7 reasons why vaccines fail
Vaccines are fragile, biological preparations.
Incorrect storage and handling can inactivate vaccines.
Seven common mistakes in vaccine handling are discussed.
- Pickup-itis – the vaccine after purchase remained in the pickup. It was never administered to the animals.
- Thrifty-itis – the modified live vaccine bottle still has a few doses left in it. We can save it until the next animals need to be vaccinated. Modified live vaccines lose their effectiveness in only a few hours after being reconstituted. They cannot be saved for later use. Even killed vaccines that are already mixed are sensitive to storage conditions. They cannot be “saved” for future use unless stored according to label instructions.
- Windowsill-itis – the bottle of vaccine after partial use was set down on a barn windowsill. Exposure to strong sunlight and heat destroyed all of the vaccine's ability to stimulate an immune response in an animal. Summer sunlight and heat on a truck tailgate, or up on a concrete wall where the heifers can’t reach while we are vaccinating, will ruin vaccines in less than an hour.
- Too-much-water-itis – The directions for reconstituting say to add only water that is supplied to the powder. But, if I add extra water, the bottle will vaccinate several additional animals. To be effective, vaccines depend on an accurate dose of the antigens.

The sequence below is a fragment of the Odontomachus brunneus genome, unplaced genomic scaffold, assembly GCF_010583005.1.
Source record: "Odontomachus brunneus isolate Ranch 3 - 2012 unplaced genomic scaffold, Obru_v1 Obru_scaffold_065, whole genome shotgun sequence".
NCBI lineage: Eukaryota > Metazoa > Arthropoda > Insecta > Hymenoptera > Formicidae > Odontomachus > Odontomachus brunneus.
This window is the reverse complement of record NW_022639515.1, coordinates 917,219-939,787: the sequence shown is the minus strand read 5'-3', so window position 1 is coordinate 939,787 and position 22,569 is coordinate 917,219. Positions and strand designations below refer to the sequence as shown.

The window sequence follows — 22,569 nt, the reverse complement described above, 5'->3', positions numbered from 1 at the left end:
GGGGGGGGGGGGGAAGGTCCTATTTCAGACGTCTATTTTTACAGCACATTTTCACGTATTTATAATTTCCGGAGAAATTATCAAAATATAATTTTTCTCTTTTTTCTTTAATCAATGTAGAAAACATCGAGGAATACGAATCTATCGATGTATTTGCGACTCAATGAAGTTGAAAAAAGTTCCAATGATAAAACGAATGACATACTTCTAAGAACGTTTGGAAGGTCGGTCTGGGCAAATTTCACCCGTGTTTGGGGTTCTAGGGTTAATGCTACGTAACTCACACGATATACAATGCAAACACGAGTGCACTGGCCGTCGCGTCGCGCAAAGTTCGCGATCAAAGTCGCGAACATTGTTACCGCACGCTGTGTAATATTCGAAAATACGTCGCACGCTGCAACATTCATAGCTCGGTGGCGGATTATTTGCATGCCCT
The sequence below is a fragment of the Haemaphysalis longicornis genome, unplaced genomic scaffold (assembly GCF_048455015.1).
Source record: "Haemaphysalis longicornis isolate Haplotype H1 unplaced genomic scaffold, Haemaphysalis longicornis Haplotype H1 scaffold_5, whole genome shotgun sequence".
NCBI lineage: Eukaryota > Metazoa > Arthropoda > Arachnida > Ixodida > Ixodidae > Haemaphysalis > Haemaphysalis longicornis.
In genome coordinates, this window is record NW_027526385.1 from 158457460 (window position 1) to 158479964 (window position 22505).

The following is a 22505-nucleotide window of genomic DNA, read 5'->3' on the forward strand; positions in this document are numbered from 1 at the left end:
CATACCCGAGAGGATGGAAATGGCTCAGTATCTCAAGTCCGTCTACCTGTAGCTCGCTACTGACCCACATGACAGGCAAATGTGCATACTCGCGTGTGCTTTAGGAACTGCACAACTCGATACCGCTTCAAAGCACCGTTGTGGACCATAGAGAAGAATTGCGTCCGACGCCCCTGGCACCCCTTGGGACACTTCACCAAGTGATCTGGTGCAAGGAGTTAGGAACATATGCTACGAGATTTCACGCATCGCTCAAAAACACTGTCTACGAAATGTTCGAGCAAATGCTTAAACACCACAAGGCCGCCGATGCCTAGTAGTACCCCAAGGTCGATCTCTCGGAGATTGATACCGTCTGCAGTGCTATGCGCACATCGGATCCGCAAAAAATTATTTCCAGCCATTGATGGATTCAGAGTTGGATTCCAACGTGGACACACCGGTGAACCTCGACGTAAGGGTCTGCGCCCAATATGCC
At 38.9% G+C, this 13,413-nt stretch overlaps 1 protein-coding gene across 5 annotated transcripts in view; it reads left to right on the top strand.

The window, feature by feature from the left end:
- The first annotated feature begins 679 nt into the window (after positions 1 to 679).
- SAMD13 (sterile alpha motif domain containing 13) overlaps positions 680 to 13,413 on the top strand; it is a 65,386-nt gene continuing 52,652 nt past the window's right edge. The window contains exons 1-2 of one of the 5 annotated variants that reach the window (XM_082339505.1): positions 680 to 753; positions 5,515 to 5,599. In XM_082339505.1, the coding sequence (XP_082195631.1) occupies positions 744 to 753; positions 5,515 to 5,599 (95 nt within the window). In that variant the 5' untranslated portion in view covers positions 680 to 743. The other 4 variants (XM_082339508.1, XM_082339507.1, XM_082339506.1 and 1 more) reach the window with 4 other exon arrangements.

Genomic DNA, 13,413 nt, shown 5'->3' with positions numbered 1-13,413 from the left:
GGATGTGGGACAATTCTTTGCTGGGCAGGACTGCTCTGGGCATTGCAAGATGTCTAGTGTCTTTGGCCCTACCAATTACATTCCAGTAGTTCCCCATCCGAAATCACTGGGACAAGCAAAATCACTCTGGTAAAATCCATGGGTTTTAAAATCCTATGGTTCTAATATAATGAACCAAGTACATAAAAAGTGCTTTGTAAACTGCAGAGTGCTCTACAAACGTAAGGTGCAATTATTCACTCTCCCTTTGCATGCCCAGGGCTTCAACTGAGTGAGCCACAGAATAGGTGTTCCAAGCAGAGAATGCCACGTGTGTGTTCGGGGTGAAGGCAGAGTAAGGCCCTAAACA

- Store-the-syringe-in-the-bottle-itis – Since we always use the injectable vaccine and a syringe at the same time, it’s just a handy thing to stab the contaminated needle back into the bottle. After we have jabbed a dirty needle into the once-sterile vaccine several times we have pretty well contaminated the entire bottle.
- I can’t-be-bothered-to-give-the-booster-injection-itis – Doc recommended giving two doses two to three weeks apart. But, all the heifers look healthy so they are probably immune to whatever heifers get. Most vaccines require a first injection to promote strong immunity in naive animals. Once the initial reaction is completed in two to three weeks the booster injection of vaccine creates a stronger and longer lasting immunity.
- One-vaccine-fits-all-itis – This vaccine seems to have prevented (fill in illness). Maybe it will work to prevent (fill in different illness). Wrong! It is true that a few vaccines do cross protect against more than one pathogen. But there are many different kinds of pathogens. Matching the vaccine and the pathogen is the best insurance for effectiveness.